THOUGH little of what boxers write on social media is legible, insightful, or in good taste, now and then, if you look long and hard enough, you might be surprised.

Last week, for instance, Portsmouth welterweight Michael McKinson took to one of the various social media platforms to tweet that he was “going to start respectfully turning interviews down” and my attention was for once caught. Of course, this had as much to do with the shock nature of the tweet as anything else (a trick of tweeters in general), but there was also, I realised, a desperation to McKinson’s statement, seeing as it was a scream down the corridor of the asylum.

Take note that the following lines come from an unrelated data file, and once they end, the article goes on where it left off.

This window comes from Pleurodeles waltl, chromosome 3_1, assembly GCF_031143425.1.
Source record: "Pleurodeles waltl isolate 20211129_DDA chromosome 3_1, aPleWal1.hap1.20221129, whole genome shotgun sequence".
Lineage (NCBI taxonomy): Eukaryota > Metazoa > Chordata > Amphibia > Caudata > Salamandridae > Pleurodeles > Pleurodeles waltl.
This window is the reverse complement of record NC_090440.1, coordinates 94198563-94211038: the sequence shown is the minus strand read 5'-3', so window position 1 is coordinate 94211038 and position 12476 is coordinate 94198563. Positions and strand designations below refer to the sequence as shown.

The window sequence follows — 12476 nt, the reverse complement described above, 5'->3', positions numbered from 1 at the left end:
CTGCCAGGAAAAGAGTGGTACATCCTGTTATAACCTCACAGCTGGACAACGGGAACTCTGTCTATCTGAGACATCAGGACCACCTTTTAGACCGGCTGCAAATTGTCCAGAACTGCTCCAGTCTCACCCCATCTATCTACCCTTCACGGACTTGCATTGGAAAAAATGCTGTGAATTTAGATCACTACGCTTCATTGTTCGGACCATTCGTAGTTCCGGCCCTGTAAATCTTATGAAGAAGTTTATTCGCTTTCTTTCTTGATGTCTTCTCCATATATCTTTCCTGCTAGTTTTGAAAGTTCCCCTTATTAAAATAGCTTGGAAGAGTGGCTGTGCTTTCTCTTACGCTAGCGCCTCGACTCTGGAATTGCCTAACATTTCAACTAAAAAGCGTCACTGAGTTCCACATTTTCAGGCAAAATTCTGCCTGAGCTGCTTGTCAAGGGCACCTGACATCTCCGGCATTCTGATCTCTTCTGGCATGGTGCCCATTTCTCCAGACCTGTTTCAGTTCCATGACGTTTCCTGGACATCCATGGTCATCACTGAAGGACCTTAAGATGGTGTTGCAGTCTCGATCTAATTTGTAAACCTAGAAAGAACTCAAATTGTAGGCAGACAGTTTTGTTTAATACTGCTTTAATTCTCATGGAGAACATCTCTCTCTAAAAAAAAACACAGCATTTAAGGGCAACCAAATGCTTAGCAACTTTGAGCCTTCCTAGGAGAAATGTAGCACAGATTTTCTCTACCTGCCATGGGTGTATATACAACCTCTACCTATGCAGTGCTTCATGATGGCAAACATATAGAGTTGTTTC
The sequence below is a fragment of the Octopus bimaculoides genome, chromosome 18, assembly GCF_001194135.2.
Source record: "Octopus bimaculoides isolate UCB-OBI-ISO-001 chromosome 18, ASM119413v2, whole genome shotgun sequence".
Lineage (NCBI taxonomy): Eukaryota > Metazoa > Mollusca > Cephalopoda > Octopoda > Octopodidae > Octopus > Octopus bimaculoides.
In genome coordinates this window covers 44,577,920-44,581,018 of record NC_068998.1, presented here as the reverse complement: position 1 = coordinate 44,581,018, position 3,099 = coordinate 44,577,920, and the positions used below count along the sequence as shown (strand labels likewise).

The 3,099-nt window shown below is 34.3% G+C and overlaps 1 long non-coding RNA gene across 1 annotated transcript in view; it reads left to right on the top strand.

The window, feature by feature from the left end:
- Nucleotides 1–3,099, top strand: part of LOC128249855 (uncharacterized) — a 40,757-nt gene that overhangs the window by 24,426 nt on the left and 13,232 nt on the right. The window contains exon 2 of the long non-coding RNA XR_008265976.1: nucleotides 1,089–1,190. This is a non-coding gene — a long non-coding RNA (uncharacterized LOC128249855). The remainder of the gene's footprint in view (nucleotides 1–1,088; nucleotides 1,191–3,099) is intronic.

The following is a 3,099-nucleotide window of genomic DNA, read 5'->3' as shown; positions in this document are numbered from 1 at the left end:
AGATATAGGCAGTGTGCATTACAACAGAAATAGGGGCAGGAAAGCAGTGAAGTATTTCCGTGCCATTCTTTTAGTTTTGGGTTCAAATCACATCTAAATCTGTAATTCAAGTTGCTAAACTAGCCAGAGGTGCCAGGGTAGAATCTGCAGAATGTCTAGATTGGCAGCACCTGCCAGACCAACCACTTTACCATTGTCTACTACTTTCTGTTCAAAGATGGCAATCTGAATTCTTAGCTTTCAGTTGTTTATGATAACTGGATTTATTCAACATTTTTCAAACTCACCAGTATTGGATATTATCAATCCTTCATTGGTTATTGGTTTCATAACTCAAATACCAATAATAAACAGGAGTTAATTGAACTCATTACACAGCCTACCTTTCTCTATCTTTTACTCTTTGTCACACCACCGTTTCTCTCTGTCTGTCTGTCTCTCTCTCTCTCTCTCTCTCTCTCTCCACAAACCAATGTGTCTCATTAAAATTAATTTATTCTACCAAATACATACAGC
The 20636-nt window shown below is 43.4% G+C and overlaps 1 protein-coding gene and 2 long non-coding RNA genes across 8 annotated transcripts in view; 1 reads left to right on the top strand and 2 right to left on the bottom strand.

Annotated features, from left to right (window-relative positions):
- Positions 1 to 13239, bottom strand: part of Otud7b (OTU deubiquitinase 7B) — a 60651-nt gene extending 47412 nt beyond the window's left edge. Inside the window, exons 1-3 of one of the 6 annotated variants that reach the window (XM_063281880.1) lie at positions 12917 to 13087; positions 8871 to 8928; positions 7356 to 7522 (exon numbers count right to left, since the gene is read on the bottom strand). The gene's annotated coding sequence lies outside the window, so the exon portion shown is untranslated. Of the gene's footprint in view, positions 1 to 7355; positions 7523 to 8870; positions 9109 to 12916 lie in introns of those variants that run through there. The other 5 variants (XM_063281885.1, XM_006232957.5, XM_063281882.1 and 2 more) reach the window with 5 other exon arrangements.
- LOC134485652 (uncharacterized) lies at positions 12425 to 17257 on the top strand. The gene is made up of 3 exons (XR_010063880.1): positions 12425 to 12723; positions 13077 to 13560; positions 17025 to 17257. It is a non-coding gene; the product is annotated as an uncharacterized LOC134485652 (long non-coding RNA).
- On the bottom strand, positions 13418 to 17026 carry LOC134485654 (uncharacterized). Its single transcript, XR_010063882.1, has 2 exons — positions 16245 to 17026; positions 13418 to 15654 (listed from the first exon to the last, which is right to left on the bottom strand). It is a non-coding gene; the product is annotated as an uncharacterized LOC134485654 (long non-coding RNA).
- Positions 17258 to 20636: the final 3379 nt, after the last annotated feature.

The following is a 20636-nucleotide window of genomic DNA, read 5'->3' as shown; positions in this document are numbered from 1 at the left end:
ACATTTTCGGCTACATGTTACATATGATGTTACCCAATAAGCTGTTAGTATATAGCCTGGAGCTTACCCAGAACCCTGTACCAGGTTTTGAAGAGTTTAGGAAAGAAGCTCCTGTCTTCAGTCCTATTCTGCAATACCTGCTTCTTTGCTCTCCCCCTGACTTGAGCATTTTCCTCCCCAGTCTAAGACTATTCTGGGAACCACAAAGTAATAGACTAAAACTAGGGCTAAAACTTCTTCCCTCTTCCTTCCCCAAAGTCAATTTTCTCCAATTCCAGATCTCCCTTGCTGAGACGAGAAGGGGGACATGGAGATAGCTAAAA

In essence, he was using Twitter, this platform to which people flock when wanting the world to acknowledge them, to complain about an interview he had recently granted one of the 1,286 YouTube boxing channels currently in operation. He was then declaring, as a result of this experience, that he was no longer going to play the game: interviews, publicity, attention, selling.

The reason for his annoyance, it seemed, had less to do with the interview itself and more to do with the fact the interview had later been chopped up to be used in installments, the first of which, published last week, arrived in the form of a clip of McKinson discussing a potential fight between Chris Eubank Jnr and Conor Benn.